Performance antenna measurements page– The performance of an antenna is generally the ratio of the overall gain of the antenna versus what it theoretically should be capable of. Manufacturing precision and material selection are the primary factors in how antennas perform. The best way to analyze antenna performance is to have a 3rd party compare them with each other. Maartin Baert has done just this on his – be sure to check it out!

Connector Type – You’ll generally run into one of two types of antenna connector types when shopping for antennas. They are called “SMA” and “RP-SMA”. SMA connectors only mate with other SMA connectors, and vice versa. In pictures, these antenna connectors can look identical! Make sure you check the specifications of the antenna you are buying before you click the purchase button! If you are making the choice between the two types – we definitely recommend you choose SMA as they are by far the most common connectors in the hobby.

Size / Weight – The size and weight of the antenna can affect your quadcopters performance. Lately, some manufacturers have been attempting to fit all of the performance of a circularly polarized antenna into a very compact size more like a classical rubber ducky antenna like the ones you would find on a WiFi router.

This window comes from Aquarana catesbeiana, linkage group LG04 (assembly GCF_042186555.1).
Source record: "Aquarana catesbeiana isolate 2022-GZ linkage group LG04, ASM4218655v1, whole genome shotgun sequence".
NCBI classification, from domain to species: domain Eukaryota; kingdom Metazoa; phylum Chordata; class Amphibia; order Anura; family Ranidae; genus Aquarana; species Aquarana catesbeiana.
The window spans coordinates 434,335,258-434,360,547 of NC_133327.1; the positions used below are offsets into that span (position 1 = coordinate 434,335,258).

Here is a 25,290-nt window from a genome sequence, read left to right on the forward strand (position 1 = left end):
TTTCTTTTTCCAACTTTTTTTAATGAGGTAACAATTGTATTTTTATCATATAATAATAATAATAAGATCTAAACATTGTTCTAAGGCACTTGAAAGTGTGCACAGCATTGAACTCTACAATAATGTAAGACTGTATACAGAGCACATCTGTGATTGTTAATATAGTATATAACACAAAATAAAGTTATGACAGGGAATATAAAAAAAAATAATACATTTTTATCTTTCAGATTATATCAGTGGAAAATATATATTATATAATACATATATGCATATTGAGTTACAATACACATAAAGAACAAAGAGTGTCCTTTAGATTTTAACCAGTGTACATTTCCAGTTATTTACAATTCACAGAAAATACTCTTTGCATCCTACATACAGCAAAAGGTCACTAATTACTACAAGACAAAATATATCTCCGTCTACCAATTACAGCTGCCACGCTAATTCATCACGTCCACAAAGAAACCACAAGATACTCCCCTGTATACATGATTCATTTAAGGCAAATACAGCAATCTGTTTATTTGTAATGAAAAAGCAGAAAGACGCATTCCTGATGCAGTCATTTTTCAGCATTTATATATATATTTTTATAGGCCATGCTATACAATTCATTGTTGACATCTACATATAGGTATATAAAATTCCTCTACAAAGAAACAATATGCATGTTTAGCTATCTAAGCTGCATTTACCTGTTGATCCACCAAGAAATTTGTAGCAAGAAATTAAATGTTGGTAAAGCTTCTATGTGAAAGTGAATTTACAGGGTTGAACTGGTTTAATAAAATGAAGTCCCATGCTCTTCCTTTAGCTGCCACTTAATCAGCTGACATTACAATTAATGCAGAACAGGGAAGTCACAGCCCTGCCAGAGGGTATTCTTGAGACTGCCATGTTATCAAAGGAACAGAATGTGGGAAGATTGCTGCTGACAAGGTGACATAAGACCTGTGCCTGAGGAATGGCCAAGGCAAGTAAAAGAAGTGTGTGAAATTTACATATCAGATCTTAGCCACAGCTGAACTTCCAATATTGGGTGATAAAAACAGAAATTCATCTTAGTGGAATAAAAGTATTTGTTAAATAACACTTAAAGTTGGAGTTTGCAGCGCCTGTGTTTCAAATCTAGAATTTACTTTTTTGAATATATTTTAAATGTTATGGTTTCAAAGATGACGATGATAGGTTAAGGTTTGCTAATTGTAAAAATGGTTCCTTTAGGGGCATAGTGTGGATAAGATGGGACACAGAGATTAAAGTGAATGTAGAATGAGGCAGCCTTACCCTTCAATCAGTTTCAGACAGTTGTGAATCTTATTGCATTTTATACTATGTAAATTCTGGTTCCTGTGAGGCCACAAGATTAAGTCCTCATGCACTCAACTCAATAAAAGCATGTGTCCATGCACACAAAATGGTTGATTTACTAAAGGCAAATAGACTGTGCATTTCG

Durability – The transmitter antenna on a typical racing drone will take the most abuse of any component on the quadcopter – with the possible exception of the props. You should consider your skill level when picking antennas. If this is your first quadcopter, you should go for something that has a nice hard plastic case to protect itself. More advanced pilots can get antennas that don’t have that protection to save on weight and cost. I will say that some antennas can be deceptively strong. The Aomway 5.8GHz antenna, for example, can take some brutal crashes and keep flying even though it has no protective cover.

Price – Expect to spend between $15-$30 for a pair of omnidirectional antennas and $40+ for nice directional antennas. You can find some ultra-cheap antennas on the market, but they are generally not worth it (see below). Price doesn’t seem to have much of a bearing on how well an antenna will perform, otherwise.